Vorgehen gg Einwanderungsbehörde
Immigrationsfirmen gehen gegen das Department of Home Affairs vor
Gemeinsam mit anderen Immigrationsfirmen geht IMCOSA gegen das Department of Home Affairs in Bezug auf mangelnde Leistungserbringung und die erheblichen Rückstände bzgl der Bearbeitung von Anträgen auf Aufenthaltsgenehmigungen vor. Frau Julia Willand von IMCOSA gehört dem Management Ausschuss des "Forum of Immigration Practitioners of South Africa (FIPSA)" an.
Die Gespräche mit den Vertretern des Departments und der Ministerin dauern derzeit an.
Home Affairs’ continued inability to meet its statutory obligation to process work permit and other temporary residence applications within 30 days has prompted several immigration practitioners from around the country to petition the Minister on behalf of more than 1 000 affected companies and individual applicants.
The petition, sent via a legal firm on Friday 6 August, is the first step in a group action that will lead to an urgent application for the courts to compel the Department to issue the permits – some of which have been pending for nine or 10 months – if Home Affairs is not able to resolve the matter by Friday, August 20, says Leon Isaacson, the chairperson of the Forum of Immigration Practitioners of South Africa (FIPSA).
“Such a court action will be far-reaching as it will override the rights and current responsibilities of the Minister, as we will ask for an interdict to be issued in terms of the Promotion of Administrative Justice Act (3/2000), which focuses on these kinds of public service delivery issues,” Isaacson says.
He explains that the delay in processing the permits has serious practical implications: foreign workers whose skills are needed in this country can’t take up employment, South African companies who need these skills can’t continue with major projects, international investments that are time-sensitive can’t go ahead, and students from other countries can’t begin their studies on time and, in some cases, even lose their bursaries and residence options.
“Home Affairs’ service breakdown also means that people’s rights are being violated,” says Isaacson. “South Africa has a strong Constitution and a strong rights culture. An individual or company who places an application for a permit has the right to a predictable and speedy process and outcome, and proper legal reasons for decisions, as is called for in the legislation.”
Isaacson says the huge backlog of permit applications was exacerbated by the 2010 FIFA World Cup, which kept Home Affairs’ staff preoccupied, and is now being worsened by the Department’s recent decision to implement the centralisation of all permit applications at its Pretoria head office.
“A short pilot project was carried out in Gauteng earlier this year during which we observed delays in the processing times of applications submitted via the three branch offices involved in the pilot. The quality of the decision-making by the Pretoria Home Affairs staff also declined noticeably after the launch of the project and has continued to be poor,” said Isaacson.
The Pretoria head office started off with a backlog of about 8 000 applications, to which about 5 000 new applications were added every month since January 2010 when it began adjudicating the branch offices in the Eastern Gauteng region during the pilot project, he says.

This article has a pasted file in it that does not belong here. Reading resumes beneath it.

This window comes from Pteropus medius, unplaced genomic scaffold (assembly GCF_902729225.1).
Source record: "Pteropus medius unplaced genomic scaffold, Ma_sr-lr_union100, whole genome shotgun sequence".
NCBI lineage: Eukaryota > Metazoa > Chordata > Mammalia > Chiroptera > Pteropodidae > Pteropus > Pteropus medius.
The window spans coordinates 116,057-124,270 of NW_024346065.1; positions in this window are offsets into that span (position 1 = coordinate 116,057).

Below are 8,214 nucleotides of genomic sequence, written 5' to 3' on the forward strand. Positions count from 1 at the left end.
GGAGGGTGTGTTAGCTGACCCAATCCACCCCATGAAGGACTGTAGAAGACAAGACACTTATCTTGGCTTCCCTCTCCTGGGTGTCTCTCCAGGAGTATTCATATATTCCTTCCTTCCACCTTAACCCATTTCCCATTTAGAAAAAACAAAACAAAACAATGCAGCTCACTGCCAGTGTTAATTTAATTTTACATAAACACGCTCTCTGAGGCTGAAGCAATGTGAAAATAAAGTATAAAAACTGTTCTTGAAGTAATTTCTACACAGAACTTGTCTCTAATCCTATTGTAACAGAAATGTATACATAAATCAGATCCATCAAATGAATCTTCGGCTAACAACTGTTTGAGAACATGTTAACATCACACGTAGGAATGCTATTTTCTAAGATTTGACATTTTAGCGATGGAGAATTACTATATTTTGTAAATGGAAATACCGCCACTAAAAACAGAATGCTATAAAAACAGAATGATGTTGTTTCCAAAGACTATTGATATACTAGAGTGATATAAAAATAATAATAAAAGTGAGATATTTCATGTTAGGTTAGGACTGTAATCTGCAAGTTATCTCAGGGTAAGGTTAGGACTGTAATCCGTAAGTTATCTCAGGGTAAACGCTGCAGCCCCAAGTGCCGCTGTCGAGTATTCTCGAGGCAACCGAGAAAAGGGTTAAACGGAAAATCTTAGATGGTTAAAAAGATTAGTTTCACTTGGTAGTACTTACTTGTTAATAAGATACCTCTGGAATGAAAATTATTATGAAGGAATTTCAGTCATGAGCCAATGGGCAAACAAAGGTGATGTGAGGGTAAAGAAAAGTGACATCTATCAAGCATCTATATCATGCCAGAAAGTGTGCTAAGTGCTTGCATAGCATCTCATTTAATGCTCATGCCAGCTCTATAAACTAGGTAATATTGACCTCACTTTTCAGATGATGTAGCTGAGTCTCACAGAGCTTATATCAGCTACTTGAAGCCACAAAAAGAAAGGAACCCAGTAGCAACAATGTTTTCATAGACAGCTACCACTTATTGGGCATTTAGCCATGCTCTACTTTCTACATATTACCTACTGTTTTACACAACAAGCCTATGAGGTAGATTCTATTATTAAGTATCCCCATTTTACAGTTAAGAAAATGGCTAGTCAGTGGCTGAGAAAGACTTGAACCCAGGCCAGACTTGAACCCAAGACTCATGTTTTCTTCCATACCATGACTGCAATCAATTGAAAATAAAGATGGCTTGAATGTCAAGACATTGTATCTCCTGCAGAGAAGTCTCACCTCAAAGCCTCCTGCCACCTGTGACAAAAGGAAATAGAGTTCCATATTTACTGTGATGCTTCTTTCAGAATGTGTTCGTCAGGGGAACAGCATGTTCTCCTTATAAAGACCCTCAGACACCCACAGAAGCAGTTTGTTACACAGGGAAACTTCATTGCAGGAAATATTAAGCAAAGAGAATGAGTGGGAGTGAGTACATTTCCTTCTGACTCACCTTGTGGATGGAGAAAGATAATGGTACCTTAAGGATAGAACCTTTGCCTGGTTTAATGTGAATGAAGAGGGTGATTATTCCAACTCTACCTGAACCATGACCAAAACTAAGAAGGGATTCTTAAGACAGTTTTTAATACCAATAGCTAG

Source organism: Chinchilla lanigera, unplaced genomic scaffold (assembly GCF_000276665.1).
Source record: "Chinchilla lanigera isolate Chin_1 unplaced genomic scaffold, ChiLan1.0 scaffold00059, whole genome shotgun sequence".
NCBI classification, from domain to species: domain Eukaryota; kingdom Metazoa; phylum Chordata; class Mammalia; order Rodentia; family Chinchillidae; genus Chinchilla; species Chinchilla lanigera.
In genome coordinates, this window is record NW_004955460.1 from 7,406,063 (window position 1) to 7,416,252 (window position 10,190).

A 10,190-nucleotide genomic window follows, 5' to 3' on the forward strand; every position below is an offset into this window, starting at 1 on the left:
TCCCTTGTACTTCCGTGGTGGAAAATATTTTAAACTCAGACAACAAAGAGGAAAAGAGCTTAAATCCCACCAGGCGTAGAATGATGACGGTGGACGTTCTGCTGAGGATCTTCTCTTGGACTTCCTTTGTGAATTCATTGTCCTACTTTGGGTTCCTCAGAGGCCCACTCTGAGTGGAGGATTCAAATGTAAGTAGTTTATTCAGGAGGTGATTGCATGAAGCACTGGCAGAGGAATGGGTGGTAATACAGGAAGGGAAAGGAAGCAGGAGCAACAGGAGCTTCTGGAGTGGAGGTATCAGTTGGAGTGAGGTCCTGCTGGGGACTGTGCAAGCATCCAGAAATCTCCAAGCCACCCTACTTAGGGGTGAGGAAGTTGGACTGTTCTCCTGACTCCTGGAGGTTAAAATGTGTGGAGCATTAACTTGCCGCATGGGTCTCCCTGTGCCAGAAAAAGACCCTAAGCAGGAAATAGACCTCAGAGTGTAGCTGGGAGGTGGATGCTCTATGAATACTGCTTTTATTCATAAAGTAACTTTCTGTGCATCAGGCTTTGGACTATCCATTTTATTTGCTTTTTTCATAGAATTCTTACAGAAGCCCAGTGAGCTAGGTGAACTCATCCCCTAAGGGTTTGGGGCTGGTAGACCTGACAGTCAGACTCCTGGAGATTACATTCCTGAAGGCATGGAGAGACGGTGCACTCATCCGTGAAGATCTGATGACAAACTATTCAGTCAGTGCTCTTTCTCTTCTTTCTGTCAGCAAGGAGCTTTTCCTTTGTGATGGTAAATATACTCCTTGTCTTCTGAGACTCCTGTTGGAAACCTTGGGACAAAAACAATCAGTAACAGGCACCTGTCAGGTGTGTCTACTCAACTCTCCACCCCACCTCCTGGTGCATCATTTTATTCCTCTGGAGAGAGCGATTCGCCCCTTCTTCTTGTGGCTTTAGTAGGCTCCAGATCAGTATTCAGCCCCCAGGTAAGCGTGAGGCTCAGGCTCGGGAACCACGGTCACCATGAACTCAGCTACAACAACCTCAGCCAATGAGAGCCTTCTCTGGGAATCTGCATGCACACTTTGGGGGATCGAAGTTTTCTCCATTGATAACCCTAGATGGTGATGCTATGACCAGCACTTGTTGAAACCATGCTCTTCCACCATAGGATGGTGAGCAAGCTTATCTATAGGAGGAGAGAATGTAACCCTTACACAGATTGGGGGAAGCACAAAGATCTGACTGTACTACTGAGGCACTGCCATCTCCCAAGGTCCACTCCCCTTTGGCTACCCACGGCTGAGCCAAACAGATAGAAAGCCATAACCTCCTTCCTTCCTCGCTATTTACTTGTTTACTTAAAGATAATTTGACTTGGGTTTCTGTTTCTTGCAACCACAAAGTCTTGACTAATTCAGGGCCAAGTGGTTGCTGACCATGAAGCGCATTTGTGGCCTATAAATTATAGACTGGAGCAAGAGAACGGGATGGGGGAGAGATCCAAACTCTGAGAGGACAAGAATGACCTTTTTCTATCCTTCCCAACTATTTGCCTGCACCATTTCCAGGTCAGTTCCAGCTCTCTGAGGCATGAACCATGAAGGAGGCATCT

The centralisation process was to have been phased in at regional offices around the country by March 2011, the end of the financial year, but instead the process was condensed and implemented without proper warning or planning as from 1 June 2010, according to Isaacson. The workload and backlog has clearly increased beyond manageable levels.
“We believe Home Affairs does not have sufficient resources, staff, or adequate systems in place at present to be able to adjudicate the volume of applications and provide information quickly on the applications.”
The matter has become urgent as a recent meeting with Home Affairs’ management in Pretoria - at which Isaacson represented FIPSA – has failed to bring any resolution or improvement.
He says that should it be necessary to ask a judge to issue an interdict, the group will request that the legal requirement for a 30-day turnaround time be enforced, and also that the penalties which often occur when a person’s permit expires be suspended if they have a pending application.
“In addition, we will ask that that the Department be compelled to stick to the criteria laid down in the immigration act as we are currently being asked for documents and requirements that have no basis in South African law.
“If the officials keep changing the criteria and vary in the requirements that they say should be met without observing the requirements of the law, applicants and immigration practitioners do not know what they are meant to be submitting, and the result is that the rejection rate on permit applications goes up. An appeal procedure, which may take six to 18 months then follows, creating a further backlog.”
The move to address the breakdown in Home Affairs’ services follows a recent group action against the Department on a trucking issue that held serious economic consequences for the SADC countries. The truck operators, whose foreign drivers were being prevented from crossing the South African borders when Home Affairs began incorrectly enforcing a work permit issue without warning, won an interdict against the Minister on Wednesday (28 July), to allow them enough time (3 months) to meet the legal requirements, and compelled the Minister to issue short term visitor visas with permission to work, at the Border, which was the previous arrangement.